The combination of the thickly wooded area behind my house and the creek that runs through it attracts a lot of animals. At dawn and again at dusk, a doe and her fawn feed on fallen fruit around a crabapple tree. When the fawn was still small she stayed very close to her mother, but as she grew she started to linger under the crabapple tree long after her mother had started up the hill in the distance.
It’s interesting to watch them communicate. Somehow the mother tells the fawn it’s time to go and the fawn will begrudgingly walk away from the sweet treats and mosey mama’s way. She reminds me of an adolescent when she does that.
I heard an owl hooting in the woods this morning. It was dark out so I couldn’t see it but it sounded close. I was impressed by its smooth, deep hoots. Years ago on a clear winter afternoon, I looked up from the yard at the hillside across the creek and saw something high up in a tree. The branches of the trees were bare and there on a high branch was a white five gallon bucket. I stood there looking at that white bucket for a while wondering how it got there. I started imagining scenarios that could explain how a five gallon bucket got up in a tree. Perhaps it was thrown out the window of a cargo plane. Maybe somebody dropped it out of a hot air balloon.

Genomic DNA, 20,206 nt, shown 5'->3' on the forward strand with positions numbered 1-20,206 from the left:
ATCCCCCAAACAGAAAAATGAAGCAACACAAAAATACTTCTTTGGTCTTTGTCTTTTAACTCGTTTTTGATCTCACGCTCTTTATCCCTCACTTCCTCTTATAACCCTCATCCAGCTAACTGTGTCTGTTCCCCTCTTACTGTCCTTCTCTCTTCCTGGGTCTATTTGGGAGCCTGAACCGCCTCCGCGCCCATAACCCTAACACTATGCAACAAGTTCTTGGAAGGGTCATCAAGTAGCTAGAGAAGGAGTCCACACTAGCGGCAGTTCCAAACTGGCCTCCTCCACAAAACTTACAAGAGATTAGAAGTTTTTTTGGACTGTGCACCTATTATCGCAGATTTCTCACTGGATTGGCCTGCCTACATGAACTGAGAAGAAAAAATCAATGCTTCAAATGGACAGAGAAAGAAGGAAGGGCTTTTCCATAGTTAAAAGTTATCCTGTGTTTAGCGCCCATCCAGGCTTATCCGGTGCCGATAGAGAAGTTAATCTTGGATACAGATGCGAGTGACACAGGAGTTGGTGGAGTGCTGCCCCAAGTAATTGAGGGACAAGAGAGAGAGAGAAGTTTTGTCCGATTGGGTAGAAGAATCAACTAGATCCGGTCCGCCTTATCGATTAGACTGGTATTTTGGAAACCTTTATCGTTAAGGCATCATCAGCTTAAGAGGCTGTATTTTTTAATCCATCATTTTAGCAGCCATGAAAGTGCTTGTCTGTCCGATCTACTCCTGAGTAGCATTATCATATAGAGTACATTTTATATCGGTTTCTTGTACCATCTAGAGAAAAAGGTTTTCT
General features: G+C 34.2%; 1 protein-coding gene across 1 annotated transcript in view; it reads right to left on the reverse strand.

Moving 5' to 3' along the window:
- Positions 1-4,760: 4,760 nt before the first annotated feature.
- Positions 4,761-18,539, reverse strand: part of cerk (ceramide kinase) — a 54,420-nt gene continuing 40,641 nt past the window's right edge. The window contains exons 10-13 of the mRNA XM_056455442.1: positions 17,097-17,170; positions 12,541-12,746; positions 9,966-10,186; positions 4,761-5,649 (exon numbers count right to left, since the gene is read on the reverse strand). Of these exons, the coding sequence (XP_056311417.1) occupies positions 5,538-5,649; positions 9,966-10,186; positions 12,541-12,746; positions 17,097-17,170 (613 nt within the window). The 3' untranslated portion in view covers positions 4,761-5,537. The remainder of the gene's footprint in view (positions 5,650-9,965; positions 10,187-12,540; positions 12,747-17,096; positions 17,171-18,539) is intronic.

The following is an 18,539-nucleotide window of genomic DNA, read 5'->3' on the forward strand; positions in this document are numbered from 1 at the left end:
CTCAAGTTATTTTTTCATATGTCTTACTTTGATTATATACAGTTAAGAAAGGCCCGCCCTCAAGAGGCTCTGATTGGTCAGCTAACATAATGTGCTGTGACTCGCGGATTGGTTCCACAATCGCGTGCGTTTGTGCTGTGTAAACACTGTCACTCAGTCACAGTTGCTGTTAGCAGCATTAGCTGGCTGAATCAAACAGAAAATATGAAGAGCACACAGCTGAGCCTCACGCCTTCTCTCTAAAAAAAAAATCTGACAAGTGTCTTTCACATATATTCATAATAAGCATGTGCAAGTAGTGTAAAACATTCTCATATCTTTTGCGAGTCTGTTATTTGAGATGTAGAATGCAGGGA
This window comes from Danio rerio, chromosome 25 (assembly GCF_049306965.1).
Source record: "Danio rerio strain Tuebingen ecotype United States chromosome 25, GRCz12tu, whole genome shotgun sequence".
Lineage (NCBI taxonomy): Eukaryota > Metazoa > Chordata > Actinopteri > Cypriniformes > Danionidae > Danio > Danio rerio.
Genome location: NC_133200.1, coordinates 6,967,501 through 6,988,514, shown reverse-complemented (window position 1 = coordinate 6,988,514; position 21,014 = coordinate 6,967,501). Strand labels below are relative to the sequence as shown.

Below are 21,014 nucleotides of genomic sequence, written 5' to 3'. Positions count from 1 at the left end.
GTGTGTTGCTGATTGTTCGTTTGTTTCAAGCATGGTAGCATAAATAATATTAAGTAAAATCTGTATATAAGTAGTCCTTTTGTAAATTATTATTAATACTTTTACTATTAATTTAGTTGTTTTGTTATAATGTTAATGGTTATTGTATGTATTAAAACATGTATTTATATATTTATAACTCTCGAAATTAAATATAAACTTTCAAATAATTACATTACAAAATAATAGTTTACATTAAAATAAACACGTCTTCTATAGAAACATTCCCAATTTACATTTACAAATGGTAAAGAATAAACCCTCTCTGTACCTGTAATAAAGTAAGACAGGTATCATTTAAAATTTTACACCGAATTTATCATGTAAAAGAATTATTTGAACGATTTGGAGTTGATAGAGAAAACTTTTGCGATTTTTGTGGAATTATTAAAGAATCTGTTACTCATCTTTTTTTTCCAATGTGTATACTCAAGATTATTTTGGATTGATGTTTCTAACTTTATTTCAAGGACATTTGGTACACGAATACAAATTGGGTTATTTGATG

The scenarios continued to get more and more ridiculous until I saw something that I found more confusing than how the bucket got in the tree. The bucket turned its head and looked at me. It turns out the bucket I was looking at was actually a large white owl. We stared at each other for a few moments until the owl grew bored, looked to its left, and flew off in that direction. I could hear its wings beat the air as it took flight. I watched it fly low down the creek until it disappeared from sight. Sometimes I look at that same tree on sunny winter afternoons hoping I’ll see that owl again but so far I haven’t.
Last summer I realized I had a family of chipmunks living in the side yard between the porch and the shed. I’d see them most mornings as I had coffee on the porch and I enjoyed watching them scurry about. They were pretty and a source of curiosity for me. I don’t recall seeing chipmunks around here when I was a child. They were playful and it was fun to hear them chattering excitedly as they played with one another.
One morning I was looking out the screen door at a lone chipmunk in the yard. I had a large mug of hot coffee in my hand as I was watched the chipmunk foraging around on the lawn when I heard a sound over my head. It was a hawk swooping down from above. He skillfully snatched the chipmunk from the grass and landed on the branch of a tree about thirty yards away. The hawk gripped the limb with one foot as he choked the life out of the chipmunk with the talons of the other.
I’m sad to say I haven’t seen a chipmunk since.
Standard reporter Chris Simones can be reached at 473-2191.